There are few things in this world that I love more than breakfast baseball. Pour a cup of coffee. Flip your eggs. Do the crossword. Pour another cup of coffee, you sludge-loving heathen. Turn on the San Francisco Giants game.
But breakfast, while beautiful, can sometimes be ruined. Sometimes all you want is a parfait, and it’s only after you’ve cut the fruit and put the granola in the wine glass (oh you think you’re so fancy) that you realize the yogurt is moldy. Sometimes you make a hot cup of coffee and then remember it’s 105 degrees out. Sometimes the waffles just don’t come out quite right.
Breakfast was bad for the Giants.
The Giants chose to eat at IHOP, and while I recognize that a 1,400-calorie pile of colorful, overly-sweet pancakes, with a side of shoddy bacon and seven cups of brown water is occasionally the perfect meal (particularly after a night of imbibing a few too many adult beverages), the Giants chose to eat at the other IHOP. The International House of Poop.
It all happened in the fifth inning. Seriously, all of it. It was a totally fine, albeit not noteworthy breakfast until then. It would have been a satisfactory, if not exemplary breakfast after then, if the “then” hadn’t happened.
But it happened. A demon fifth inning. Where one bad egg can (and did) rot the whole omelet.
The Giants were cruising entering the fifth. Or rather, Logan Webb was cruising. The offense was cruising in the same sense that a PT Cruiser cruises, which is to say I was laughing at how funny it looked.
Webb entered the fifth with a no-hitter. He was getting swings and misses. He was limiting hard contact. And then, through a glorious combination of slipping up, getting unlucky, and having the team’s poor defense rear its ugly head, Webb lost it all.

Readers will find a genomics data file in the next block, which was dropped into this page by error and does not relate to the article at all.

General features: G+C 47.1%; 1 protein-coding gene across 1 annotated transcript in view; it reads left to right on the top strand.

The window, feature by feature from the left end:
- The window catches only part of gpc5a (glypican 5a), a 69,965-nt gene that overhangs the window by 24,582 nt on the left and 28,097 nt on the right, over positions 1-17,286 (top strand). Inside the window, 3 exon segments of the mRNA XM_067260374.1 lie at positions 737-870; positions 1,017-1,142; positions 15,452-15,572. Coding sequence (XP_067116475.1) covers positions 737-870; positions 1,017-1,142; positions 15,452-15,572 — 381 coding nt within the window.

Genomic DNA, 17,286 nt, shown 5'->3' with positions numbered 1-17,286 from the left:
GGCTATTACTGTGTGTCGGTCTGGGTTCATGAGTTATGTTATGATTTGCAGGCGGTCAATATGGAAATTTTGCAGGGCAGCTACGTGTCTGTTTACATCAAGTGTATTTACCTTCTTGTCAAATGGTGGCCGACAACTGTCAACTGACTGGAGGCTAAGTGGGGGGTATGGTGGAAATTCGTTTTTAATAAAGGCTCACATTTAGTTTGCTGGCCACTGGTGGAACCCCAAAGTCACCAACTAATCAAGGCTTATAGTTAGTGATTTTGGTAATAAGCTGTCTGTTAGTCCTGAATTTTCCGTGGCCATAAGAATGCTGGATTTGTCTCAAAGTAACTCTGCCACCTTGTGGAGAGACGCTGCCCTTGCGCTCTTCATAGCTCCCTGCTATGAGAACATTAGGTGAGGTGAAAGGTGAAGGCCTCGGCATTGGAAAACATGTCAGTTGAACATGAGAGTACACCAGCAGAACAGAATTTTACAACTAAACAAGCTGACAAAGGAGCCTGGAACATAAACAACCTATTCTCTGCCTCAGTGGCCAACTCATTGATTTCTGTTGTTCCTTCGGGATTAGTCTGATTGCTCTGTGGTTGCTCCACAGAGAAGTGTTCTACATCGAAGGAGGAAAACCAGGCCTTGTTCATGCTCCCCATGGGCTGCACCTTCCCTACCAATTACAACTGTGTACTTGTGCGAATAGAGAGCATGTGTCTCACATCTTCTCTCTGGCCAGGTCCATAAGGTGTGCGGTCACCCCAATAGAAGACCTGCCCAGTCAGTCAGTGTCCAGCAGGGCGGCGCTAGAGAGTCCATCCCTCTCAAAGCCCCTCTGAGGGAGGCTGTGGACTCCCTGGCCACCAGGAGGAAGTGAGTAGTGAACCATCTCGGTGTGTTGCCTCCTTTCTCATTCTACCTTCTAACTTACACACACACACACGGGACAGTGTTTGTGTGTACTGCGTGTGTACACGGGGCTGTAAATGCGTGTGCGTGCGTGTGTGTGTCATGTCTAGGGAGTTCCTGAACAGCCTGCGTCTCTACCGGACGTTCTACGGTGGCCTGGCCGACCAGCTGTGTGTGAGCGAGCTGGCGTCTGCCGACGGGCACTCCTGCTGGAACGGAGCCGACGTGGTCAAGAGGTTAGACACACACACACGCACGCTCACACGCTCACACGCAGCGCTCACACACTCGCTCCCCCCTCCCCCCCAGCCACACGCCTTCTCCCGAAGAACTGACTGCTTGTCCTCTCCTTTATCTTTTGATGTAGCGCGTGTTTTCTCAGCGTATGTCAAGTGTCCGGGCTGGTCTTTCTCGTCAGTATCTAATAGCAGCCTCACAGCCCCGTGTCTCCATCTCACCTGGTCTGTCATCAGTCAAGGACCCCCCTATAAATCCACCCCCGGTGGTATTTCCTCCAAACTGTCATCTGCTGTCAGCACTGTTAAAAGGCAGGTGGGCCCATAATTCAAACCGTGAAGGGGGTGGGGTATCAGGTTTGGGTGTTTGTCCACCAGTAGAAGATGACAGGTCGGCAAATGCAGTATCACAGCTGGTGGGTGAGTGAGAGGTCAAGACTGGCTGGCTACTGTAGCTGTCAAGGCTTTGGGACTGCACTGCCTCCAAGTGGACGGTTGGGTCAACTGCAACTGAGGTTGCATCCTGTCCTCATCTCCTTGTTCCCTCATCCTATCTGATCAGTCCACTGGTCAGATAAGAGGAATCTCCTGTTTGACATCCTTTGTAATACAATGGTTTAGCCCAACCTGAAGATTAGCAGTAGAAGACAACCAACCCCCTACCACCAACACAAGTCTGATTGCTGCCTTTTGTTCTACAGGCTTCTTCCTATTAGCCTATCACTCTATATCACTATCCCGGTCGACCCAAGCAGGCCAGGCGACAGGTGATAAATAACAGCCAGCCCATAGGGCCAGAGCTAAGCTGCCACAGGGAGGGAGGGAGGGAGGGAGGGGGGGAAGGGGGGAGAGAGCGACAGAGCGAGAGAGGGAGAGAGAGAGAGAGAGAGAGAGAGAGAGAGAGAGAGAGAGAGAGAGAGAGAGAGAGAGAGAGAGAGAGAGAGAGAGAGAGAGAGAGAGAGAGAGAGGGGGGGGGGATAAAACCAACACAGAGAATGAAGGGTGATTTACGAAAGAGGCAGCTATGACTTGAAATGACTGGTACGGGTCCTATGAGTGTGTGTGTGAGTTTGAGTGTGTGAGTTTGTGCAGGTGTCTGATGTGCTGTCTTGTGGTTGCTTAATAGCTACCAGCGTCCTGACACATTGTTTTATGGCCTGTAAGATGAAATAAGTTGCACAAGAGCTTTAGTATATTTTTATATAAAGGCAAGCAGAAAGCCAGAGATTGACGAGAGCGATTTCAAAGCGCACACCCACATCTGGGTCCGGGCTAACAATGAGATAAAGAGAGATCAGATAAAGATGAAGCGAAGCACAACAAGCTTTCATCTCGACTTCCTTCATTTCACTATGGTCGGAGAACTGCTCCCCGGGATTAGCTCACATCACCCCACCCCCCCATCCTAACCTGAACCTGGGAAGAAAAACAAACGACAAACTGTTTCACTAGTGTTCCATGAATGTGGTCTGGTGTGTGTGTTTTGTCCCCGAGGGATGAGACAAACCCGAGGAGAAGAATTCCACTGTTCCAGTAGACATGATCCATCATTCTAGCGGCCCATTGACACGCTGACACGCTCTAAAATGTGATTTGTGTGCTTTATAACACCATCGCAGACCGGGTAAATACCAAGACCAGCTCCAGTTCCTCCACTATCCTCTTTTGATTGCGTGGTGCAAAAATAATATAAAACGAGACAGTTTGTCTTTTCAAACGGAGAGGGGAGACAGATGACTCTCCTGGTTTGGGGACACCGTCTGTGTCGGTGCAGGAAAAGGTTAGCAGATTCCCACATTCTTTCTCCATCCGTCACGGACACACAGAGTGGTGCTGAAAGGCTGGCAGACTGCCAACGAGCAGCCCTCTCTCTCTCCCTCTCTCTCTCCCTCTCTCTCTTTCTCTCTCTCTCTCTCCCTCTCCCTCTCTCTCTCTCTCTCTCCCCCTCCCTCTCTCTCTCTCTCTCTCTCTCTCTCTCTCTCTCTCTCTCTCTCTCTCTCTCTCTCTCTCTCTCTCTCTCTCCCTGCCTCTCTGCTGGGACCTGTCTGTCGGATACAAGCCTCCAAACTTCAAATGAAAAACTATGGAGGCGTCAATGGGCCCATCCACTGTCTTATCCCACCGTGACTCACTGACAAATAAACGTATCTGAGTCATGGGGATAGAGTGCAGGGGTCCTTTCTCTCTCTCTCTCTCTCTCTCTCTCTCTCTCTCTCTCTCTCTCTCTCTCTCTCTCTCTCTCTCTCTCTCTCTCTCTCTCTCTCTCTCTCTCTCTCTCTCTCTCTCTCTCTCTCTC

It started with a one-out single that had an expected batting average of .250. It moved on to a double with an expected batting average of .070. Webb walked the bases loaded, then dug deep for a one-out strikeout, keeping the game scoreless. Here came the magic that has come to define the team’s most compelling player over the last two years.
Needing just one out, Webb hung an 0-2 slider over the plate to Victor Reyes, who hit it squarely at Brandon Crawford. It took an intense hop. The kind of hop that, when converted into an out, makes you wonder how professional baseball players actually do their job.
Crawford has spent the better part of the last decade making us wonder that. He spent the better part of last year making us wonder that.
And this one kicked off his glove. It wasn’t an error, or even a bad play. But it was the absence of the play that we’re used to seeing, and that’s been the defining characteristic of this Giants season.
With two runs in, Webb hung another offspeed 0-2 pitch to Roger’s son, Kody Clemens, who showed off his cornhole touch by dropping the ball perfectly between the shifted infield and the outfield. The next batter, Harold Castro, snuck one right by Crawford.
Webb’s day, so brilliant a few batters prior, was over. And to stop the bleeding the Giants turned to Thomas Szapucki, who entered the game having retired just 23 of the 45 batters he’d faced in his MLB career.
He promptly gave up a double, and the Tigers, who entered the game having scored six or more runs just 16 times in 124 games, had put up six in one inning.
It was the breakfast equivalent of the waiter bringing out your gorgeous wild salmon benedict, then dropping it as they got to your table, and announcing that the kitchen had closed.
Let’s watch it!
Oh yeah. That’s just as awful as I remember. That’s why I’ve stopped eating breakfast most days.
The Giants got exactly one run back, on a single by Tommy La Stella, which represented their only hit in 13 at-bats with runners in scoring position. Had they only played innings one, two, three, four, six, seven, eight, and nine, they would have won! Isn’t that nifty?
Instead, they ruined breakfast. As only they can do.